1. I toyed with the notion in college, for health reasons, not ethical ones, though it never really took. I think there's something about living in Texas that sort of shoves you in the direction of eating meat. Bear in mind that by the time I was a teenager, I had toured a slaughterhouse, seen my grandmother dispatch a goat in our garage, helped hold down a turkey that was about to lose its head, and had explained to me how to skin and butcher a rabbit (with a live demo, of course) by my cousin.

                      1 Reply
                      1. re: gilintx

                        I think experiences like those build respect for animals, and our place in the world. Words like beef tend to distance ourselves. You're eating cow, people, not "beef" It's deer, not "venison". I'm anglosaxon like that.

                      2. For me, being vegetarian is mostly a matter of disavowing the Eden myth – the notion that the earth’s bounty exists solely for man’s enjoyment. Why should humans raise animals for slaughter rather than let them run free? Why should we reach into the ocean and take what we want without regard for its ecological balance? Why should we waste land and water to produce food for livestock when we could be putting it to more efficient use producing food for ourselves?

                        Carnivores say they’re simply obeying their genetic impulse, that it’s natural for animals, of which we’re one, to kill and eat one another. This may be true, but homo sapiens has the intelligence to recognize the scope of the situation and rise above our animal nature.

                        When I first became a vegetarian, I figured that eating wild meat was not inappropriate since it was the breeding-for-slaughter idea that I objected to. Now I simply refuse to eat anything capable of fleeing a predator (what does that leave, farmed bivalves?). I guess it all comes down to “live and let live” – and being able to live with myself.

                        1. Initially, it was my now-husband who made me see the light, as it were. When we first met, he was vegan, but now he's vegetarian. He never tried to push me, but we had conversations about it and eventually I decided to switch to pescetarianism on my own. Now, I've been a vegetarian for about 4 years.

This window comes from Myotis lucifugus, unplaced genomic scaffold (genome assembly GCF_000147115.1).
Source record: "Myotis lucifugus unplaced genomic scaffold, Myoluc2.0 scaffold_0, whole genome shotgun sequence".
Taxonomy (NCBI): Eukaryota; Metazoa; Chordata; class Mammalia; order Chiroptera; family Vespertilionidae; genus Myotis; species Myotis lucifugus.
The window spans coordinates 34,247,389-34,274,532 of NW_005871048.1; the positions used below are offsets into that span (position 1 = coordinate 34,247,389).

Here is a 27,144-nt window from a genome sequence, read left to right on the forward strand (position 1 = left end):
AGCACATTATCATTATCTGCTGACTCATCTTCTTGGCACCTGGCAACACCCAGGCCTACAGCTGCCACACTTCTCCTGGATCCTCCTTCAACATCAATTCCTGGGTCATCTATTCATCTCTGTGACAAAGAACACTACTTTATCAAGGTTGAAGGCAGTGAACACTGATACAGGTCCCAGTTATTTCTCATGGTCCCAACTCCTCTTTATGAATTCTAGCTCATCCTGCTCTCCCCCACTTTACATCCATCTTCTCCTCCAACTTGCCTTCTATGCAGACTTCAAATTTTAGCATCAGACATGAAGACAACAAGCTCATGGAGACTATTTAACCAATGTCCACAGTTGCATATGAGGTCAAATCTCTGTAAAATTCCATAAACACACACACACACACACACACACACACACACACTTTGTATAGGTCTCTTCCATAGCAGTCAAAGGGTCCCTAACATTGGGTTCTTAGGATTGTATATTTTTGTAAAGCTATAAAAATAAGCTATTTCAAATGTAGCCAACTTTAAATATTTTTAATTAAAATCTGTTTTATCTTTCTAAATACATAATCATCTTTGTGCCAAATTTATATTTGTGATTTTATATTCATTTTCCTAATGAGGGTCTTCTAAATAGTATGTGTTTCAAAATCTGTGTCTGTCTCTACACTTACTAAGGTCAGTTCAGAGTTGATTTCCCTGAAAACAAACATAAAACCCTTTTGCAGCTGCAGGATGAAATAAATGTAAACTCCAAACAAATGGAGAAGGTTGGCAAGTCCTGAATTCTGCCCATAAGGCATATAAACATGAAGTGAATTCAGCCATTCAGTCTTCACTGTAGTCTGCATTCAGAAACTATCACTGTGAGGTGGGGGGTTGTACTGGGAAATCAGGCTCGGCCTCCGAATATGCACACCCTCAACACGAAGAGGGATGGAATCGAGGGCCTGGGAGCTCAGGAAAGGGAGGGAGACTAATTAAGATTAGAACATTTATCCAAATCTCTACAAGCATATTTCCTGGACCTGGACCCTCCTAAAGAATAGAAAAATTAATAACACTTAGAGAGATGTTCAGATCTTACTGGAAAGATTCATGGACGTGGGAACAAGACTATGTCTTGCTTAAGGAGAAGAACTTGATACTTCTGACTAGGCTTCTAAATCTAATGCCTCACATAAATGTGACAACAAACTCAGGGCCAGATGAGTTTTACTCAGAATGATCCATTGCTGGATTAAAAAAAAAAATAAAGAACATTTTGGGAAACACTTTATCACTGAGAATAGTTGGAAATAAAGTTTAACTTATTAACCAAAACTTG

I'm a vegetarian for both ethical and environmental reasons. The health benefits are a nice side effect.

                          Ethically, I cannot reconcile eating conscious, intelligent creatures when there are easy, healthy alternatives. Essentially, I view the animal kingdom as a scale of intelligence. I actually have no issues with people eating things like scallops because they don't even have brains--just primitive nervous systems. I view them as not much more advanced than plants. But I have two rabbits--who are awesome--and they are not only intelligent, but clearly possess feelings and emotions, even if they aren't directly analogous to ours. I think it's wrong to end the life of an intelligent creature just for food. At this point, the thought of doing so actually makes me very sad.

                          I am also a pretty staunch environmentalist, and eating meat is pretty hard to defend as an environmentally-friendly stance. I've done a fair bit of academic research on the subject and livestock farming destroys water supplies and ecosystems, is a significant contributor to climate change and deforestation, and leads to the spread of drug-resistant disease. These are just the effects off the top of my head.

                          And yes, pollution is a bad thing, as long as you believe things like disease and suffering are suboptimal. It has always existed in some form, but the rapid spread of industrialization and technology has exponentially increased the amounts and effects.

                          1. I'm 33 and haven't eaten meat since I was 14. My mother told me I loathed meat as an infant/toddler and that all I would really eat were scallops, bacon and chicken. I guess the idea of eating an animal repulsed me even then, so completely quitting was natural to me. I don't miss it, though I love the smell of cooking bacon.

                            5 Replies
                                1. re: invinotheresverde

                                  You were such a cool older sister, I couldn't help it.

                              1. I have a very good friend who doesn't eat meat because she doesn't like it. Plain and simple. If you don't like it, don't eat it. I don't like venison. So guess what. I don't eat it.


                                1. I am a carnivore and am married to a vegetarian. When we met and married, he loved meat---the more, the better. I have never been a huge meat eater, or have had any compelling reason to avoide it.